The Chief Justice of the United States is the highest judicial officer in the United States and is the head of the Judicial Branch of the Federal government (consisting of the Federal court system as well as the Administrative Office of the United States Courts, whose director the Chief Justice appoints).

The Chief Justice is a justice of the United States Supreme Court, over which he presides. The other justices, called Associate Justices, enjoy considerable benefits based on seniority, including the right to assign the writing of an opinion in a majority if they are the senior justice in that majority. However, the Chief Justice automatically outranks all other justices on the court in this matter as well as in less substantive perks of seniority. This is true even when the Chief Justice is the Court's most junior member.

By tradition, the Chief Justice administers the Oath of Office to the President of the United States on the first day of a new presidential term, or if the Vice President of the United States or another member of the Presidential line of succession has ascended to the office upon the death or resignation of a President. The Chief Justice also administers the Oath to incoming Associate Justices as well as to other political officials on occasion. However, none of these roles are Constitutionally mandated.

What is Constitutionally mandated is that the Chief Justice preside over the United States Senate when that body is engaged in impeachment proceedings against the President of the United States. This has happened twice in US history, and both times, the Senate's normal presiding officer (President pro tempore Benjamin Wade, during the 1868 impeachment of Andrew Johnson, and Vice President Al Gore, during the 1999 impeachment of Bill Clinton) would have immediately become President upon the conviction of the defendant (though both Presidents were acquitted). The Founders anticipated that this situation would create a serious conflict of interest.

The Chief Justice is often incorrectly referred to as the "Chief Justice of the Supreme Court" (or "of the United States Supreme Court," or "of the Supreme Court of the United States"). This was indeed once the office's title, but it was changed to its current form in 1864.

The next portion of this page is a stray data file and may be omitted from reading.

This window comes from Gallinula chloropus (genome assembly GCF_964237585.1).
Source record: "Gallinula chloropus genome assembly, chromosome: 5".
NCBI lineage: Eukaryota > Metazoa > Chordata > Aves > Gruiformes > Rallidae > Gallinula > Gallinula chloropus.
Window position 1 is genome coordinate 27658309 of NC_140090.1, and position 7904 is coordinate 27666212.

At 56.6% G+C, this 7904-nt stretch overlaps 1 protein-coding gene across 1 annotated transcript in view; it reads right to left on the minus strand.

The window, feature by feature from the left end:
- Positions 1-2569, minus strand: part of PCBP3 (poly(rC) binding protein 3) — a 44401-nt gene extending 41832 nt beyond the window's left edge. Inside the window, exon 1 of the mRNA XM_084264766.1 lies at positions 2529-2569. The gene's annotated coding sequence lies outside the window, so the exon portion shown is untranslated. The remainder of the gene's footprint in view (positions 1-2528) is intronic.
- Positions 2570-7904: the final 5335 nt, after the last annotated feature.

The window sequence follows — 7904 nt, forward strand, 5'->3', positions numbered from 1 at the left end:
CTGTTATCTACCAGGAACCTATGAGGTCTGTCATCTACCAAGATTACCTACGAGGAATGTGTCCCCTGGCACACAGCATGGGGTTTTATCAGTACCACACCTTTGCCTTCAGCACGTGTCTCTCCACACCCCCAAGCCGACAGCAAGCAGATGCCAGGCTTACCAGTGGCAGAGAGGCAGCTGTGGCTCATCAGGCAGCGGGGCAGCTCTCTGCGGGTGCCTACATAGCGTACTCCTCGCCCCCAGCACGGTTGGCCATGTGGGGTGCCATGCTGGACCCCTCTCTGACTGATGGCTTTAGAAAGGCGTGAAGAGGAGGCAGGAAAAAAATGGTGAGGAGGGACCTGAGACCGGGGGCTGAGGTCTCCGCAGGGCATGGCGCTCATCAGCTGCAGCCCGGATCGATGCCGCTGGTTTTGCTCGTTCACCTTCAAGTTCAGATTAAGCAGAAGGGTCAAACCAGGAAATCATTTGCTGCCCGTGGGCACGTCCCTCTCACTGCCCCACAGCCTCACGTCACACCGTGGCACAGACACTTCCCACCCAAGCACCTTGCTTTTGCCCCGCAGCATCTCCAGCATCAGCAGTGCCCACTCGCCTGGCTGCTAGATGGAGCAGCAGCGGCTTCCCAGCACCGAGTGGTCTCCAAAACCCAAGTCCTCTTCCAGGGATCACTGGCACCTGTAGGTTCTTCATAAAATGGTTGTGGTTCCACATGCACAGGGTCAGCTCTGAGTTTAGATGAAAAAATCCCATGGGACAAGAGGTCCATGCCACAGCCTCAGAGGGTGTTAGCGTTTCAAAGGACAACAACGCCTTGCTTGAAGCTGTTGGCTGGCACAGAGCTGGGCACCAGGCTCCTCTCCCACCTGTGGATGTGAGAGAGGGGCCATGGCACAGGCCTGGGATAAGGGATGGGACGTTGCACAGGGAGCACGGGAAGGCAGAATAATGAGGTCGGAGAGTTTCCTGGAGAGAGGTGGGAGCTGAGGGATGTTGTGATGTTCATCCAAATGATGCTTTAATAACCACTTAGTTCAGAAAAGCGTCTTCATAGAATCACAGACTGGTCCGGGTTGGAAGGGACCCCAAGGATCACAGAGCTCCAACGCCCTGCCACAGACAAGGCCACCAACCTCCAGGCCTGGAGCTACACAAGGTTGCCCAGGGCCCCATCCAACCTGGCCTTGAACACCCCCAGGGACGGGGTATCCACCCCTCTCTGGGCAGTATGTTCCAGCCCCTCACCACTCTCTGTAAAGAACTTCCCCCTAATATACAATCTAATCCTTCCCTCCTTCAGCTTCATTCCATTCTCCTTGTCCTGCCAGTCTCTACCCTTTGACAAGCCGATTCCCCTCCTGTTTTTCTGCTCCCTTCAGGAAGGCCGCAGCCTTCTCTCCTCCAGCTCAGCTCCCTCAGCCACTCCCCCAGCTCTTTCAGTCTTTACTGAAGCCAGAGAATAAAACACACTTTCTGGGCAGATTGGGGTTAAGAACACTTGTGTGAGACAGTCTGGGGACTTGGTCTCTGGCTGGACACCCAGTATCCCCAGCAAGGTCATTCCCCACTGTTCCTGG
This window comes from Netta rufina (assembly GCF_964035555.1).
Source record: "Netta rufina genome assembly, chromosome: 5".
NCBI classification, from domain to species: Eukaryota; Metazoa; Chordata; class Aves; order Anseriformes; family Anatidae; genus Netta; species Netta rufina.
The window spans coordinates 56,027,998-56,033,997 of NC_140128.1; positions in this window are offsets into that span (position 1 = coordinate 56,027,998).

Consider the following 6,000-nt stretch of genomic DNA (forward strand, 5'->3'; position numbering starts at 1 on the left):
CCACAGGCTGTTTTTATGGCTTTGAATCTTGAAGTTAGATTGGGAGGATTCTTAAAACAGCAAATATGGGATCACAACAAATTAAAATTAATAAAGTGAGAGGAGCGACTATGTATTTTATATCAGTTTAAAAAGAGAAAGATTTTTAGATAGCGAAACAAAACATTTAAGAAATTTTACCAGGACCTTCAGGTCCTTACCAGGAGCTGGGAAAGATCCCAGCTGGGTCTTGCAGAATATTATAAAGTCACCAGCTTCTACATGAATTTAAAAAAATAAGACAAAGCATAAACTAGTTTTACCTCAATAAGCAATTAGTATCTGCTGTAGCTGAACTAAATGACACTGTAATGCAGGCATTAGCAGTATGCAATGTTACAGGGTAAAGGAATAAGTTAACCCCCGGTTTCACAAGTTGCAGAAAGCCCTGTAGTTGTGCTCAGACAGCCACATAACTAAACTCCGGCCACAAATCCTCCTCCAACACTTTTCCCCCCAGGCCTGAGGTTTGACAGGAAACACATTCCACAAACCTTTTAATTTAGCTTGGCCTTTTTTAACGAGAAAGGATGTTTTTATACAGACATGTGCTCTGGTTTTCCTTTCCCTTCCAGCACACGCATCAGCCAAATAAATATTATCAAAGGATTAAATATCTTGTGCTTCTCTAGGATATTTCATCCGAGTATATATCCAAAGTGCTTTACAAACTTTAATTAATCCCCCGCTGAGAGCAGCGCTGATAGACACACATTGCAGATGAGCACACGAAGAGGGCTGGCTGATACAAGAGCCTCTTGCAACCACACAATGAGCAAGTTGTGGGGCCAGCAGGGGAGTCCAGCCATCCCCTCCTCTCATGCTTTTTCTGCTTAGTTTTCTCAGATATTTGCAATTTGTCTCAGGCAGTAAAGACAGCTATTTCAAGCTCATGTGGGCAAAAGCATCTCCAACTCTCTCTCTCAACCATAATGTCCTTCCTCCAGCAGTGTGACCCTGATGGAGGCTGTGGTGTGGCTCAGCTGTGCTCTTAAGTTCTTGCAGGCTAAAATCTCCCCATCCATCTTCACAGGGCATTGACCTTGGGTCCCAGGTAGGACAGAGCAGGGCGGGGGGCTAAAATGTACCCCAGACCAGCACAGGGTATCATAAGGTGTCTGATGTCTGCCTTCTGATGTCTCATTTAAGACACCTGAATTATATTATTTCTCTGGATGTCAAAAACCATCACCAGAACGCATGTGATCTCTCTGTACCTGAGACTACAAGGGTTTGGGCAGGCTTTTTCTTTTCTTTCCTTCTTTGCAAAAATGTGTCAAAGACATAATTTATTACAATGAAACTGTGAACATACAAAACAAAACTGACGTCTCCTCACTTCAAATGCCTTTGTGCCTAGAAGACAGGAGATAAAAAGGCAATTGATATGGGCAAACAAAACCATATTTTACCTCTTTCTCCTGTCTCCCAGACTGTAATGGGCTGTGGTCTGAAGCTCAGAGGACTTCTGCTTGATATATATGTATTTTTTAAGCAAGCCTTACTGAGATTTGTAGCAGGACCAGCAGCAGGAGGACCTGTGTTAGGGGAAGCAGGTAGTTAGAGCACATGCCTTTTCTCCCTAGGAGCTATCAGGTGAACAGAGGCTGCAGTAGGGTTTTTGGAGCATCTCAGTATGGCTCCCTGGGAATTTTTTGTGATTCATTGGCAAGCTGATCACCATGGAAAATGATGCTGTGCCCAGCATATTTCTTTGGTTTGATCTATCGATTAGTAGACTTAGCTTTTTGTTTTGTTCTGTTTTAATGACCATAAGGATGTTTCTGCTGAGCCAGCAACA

Joe Steele

During the rule of President Joe Steele, the Supreme Court, like the rest of the government, was cowed by Steele's tyranny.[1] Chief Justice Charles Evans Hughes was reduced to watching helpless from the sidelines after the conviction and execution of the Supreme Court Four,[2] and made no protest against the four "rubber stamps" Steele appointed.[3] Hughes was eventually succeeded by Prescott Bush, who was not a lawyer, but very deferential to Steele.[4]

Bush presided over the impeachment of Steele's successor, John Nance Garner in 1953.[5]

Chief Justice Tenure Appointed by
Charles Evans Hughes Charles Evans Hughes.jpg 1930-1948(?) Herbert Hoover
Prescott Bush PrescottBush.jpg 1948(?)-incumbent at novel's end, 1953 Joe Steele

Note: Charles Evans Hughes is almost certainly the incumbent Chief Justice in the short story, but he is only referred to by his title.

Southern Victory

During the Remembrance period (1882-1920), the Supreme Court gave great deference to claims of military necessity.[6] After the end of the Great War and the election of the Socialists to the Congress and the presidency, the Court maintained its conservative complection.[7] Longtime Chief Justice Oliver Wendell Holmes Jr., a conservative Democrat, died in 1935 and was succeeded by Cicero Pittman, of the same persuasion, who was appointed by President Herbert Hoover.

Chief Justice Tenure Appointed by
Oliver Wendell Holmes Jr. Holmes.jpg ????-1935 Unknown
Cicero Pittman Nophoto.jpg 1935-Incumbent at series end, 1945 Herbert Hoover

Other Chief Justices

In addition to the above, Harry Turtledove has written alternate history stories in which the Chief Justice plays a prominent role or, at a minimum, in which the incumbent Chief Justice is referenced by name.

In addition to the above, Charles Evans Hughes appears in The War That Came Early: Coup d'Etat, where he administers the oath of office of to President Franklin D. Roosevelt for the third time on January 20, 1941, about eight days after Japan has launched a war on the United States.[8]

In The Hot War:Fallout, Chief Justice Fred Vinson is one of a small number of government officials not killed in the Soviet Union's atomic bombing of Washington, DC. He advises President Harry Truman to exercise whatever powers he deems appropriate during the emergency situation.[9]

Historical Chief Justices in Non-Chief Justice Roles

William Howard Taft appears as a congressman in a few volumes of Southern Victory, but never became Chief Justice in that timeline.

Earl Warren is referenced in The Hot War series as incumbent Governor of California. The series ends with him presumably in that office. He became President of the United States in the Colonization series, serving from 1961 until his suicide in 1965. Nothing suggests he was Chief Justice.


  1. Joe Steele, pg.71-72, HC.
  2. Ibid., pgs. 83-84.
  3. Ibid., pgs. 138-139.
  4. Ibid., pg. 403, HC.
  5. Ibid., pg. 432.
  6. American Front, pg. 297.
  7. See, e.g. The Center Cannot Hold, pg. 335.
  8. Coup d'Etat, Chapter 1.
  9. Fallout, p. 398, HC.